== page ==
Mr. Hichilema said that it was not true that the ruling party would restore the 1964 agreement, and therefore, they should not be believed. He, instead, has appealed to the people of the region to stick with the UPND because he and his party would deliver equitable development to Barotseland and foster greater unity in the whole country of Zambia.
Although Mr. Hachilema and his UPND party have consistently campaigned on the ‘One Zambia One Nation policy’, they enjoy immense support in Barotseland partly because the ruling party failed to restore the Barotseland Agreement of 1964, which they unequivocally promised in the 2011 presidential and general electoral campaigns.
AND when asked whether or not he would go to Mongu for this year’s Kuomboka traditional ceremony, given that the treason case that saw him and five others spend slightly over four months in prison emanated from there, Hichilema said he would go.
In 2011, when in opposition and campaigning for the 2011 presidential vote, then opposition leader Michael Sata promised that he and his Patriotic Front party would implement the Barotseland Agreement 1964 within ninety (90) days of his presidency if they won the presidency.
'The Barotse Agreement is still a valid agreement,’ Sata had said then.
‘How can you ignore an agreement that was signed, sealed and delivered almost forty-seven years ago? . . . There is no honest person who can deny the existence and validity of the Barotse Agreement. And those with honour and integrity honour valid agreements they have entered into whether they still like them or not . . . The PF [Patriotic Front] government will honour the Barotse Agreement without hesitation because we have no problems with it. We see nothing wrong with it.’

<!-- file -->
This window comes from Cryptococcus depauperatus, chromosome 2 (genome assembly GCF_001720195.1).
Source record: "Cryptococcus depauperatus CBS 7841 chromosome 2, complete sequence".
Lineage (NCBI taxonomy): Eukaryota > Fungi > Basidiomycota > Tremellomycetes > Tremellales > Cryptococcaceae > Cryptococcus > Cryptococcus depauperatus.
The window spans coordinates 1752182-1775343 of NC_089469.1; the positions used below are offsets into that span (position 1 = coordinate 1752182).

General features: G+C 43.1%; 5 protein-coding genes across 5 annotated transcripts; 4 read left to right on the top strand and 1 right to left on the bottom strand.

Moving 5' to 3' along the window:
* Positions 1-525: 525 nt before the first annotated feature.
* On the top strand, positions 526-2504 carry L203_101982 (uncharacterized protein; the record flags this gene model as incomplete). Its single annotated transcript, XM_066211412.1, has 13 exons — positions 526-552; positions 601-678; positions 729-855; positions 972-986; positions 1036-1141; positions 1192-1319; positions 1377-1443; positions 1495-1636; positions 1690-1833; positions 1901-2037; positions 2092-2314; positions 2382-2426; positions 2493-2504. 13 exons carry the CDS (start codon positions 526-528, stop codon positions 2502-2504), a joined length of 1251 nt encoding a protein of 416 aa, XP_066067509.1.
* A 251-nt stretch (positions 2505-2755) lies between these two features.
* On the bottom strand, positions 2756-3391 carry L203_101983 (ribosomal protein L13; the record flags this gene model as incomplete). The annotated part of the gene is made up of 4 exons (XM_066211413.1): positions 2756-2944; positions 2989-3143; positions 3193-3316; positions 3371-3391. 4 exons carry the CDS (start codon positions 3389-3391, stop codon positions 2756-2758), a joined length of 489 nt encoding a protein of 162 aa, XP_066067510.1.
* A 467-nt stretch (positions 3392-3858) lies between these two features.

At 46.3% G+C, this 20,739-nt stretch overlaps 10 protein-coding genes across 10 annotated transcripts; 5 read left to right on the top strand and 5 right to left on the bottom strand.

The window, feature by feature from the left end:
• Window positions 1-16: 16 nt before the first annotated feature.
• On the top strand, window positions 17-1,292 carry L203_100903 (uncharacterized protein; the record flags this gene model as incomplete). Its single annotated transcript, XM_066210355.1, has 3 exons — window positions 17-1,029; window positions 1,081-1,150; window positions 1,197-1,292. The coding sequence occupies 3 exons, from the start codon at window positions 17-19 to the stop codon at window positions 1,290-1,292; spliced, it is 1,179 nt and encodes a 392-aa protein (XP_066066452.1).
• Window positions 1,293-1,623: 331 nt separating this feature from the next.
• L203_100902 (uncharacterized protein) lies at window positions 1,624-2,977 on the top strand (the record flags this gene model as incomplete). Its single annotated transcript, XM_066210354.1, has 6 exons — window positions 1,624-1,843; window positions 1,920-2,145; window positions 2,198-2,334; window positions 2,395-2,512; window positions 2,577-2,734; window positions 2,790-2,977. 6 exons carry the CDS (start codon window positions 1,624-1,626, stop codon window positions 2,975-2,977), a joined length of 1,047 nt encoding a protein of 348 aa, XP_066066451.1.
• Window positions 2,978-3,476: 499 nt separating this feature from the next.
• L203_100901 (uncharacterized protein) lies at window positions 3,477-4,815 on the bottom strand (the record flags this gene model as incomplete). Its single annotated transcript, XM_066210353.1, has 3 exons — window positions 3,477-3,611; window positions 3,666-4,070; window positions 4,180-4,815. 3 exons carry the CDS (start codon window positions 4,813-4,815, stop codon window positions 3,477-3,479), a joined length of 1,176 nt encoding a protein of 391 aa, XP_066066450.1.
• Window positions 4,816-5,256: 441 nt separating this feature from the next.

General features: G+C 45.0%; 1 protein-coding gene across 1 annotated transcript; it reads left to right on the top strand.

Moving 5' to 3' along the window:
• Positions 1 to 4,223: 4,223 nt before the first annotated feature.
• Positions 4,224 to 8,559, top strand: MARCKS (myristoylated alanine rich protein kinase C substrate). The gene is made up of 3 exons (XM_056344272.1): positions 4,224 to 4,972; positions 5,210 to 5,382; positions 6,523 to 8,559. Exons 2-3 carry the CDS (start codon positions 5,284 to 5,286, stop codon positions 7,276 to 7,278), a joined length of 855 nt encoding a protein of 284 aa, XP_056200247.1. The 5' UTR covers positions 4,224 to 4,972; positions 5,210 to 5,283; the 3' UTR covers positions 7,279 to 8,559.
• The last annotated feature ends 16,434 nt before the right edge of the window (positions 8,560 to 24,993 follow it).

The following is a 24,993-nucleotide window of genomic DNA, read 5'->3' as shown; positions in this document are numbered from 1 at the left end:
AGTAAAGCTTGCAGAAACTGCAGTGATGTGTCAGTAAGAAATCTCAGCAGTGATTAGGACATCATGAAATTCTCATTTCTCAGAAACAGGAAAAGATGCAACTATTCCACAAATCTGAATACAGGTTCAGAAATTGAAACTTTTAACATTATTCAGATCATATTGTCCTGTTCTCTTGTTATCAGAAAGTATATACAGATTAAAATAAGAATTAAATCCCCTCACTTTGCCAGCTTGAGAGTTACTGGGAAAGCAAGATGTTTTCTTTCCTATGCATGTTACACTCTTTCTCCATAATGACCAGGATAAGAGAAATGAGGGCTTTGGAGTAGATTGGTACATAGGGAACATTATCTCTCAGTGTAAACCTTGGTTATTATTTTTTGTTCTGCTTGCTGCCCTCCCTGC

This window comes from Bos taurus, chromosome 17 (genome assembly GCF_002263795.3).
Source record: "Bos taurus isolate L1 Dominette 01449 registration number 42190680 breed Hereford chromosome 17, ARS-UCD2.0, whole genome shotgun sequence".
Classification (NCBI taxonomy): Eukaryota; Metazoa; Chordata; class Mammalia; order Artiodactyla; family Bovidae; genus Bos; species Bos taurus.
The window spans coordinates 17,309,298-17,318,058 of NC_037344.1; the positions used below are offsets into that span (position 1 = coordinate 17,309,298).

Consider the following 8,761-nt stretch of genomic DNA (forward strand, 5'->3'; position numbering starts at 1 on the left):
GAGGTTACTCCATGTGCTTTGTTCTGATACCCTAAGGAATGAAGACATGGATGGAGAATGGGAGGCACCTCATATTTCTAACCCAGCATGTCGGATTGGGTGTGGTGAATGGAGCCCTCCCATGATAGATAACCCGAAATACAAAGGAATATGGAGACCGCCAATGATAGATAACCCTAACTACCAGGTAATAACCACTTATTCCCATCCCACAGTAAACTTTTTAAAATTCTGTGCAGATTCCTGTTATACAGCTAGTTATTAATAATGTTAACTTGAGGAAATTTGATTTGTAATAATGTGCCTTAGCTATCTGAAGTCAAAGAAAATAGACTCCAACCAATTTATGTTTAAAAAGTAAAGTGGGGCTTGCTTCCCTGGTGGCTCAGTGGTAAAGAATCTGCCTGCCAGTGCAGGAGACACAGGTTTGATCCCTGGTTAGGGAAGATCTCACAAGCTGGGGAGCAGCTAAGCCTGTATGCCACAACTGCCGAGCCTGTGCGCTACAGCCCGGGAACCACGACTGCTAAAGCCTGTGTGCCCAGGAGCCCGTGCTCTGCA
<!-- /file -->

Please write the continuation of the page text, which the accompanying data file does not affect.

Sata said Zambians needed to learn to live in a country of diversity and that it was also a fundamental principle even in international law for successive governments to honour agreements they find.
‘We have always said we have nothing to fear about the Barotse Agreement. It is a decent agreement that must be honoured,’ Sata said.
Only crooks, dictators who want everything to be controlled by them from Lusaka can fear the Barotse Agreement. . . . How can an agreement that brought our country together as a unitary sovereign state be seen to be a divisive instrument; to be about secession and treason? . . . The Barotse Agreement united and brought together what was not united; what was divided. It is an agreement that brought unity in diversity to our people and as such must be honoured and respected.’
He said intimidation and threats of treason would not resolve the matter.
‘How can an agreement that exists be treasonable? That agreement is real, so what’s treasonous about that? In fact, the peace and unity that Zambia has enjoyed since independence as a sovereign state can be partly attributed to the Barotse Agreement,’ Sata said.
PF would like to see to it that Zambia remains an oasis of peace by engaging the people of Barotseland over the Barotse Agreement and ensure that their grievances are resolved once and for all.’
However, in spite of all the above political rhetoric, Mr. Sata made as an opposition leader while seeking the Barotse vote, he too followed the dishonorable path of his predecessors. No sooner had he assumed the highest political office than he started abusing the rights of the Barotse people. In 2013 he recorded the highest number of indiscriminate arrests and incarcerations of over eighty-seven Barotse people, including women and children, among them two 10-year-old school-going boys, and one 90-year-old man, who he all charged with the capital crime of treason, punishable only by death upon conviction under Zambian laws, for allegedly celebrating the setting up of the Afumba Mombotwa transitional Barotseland government.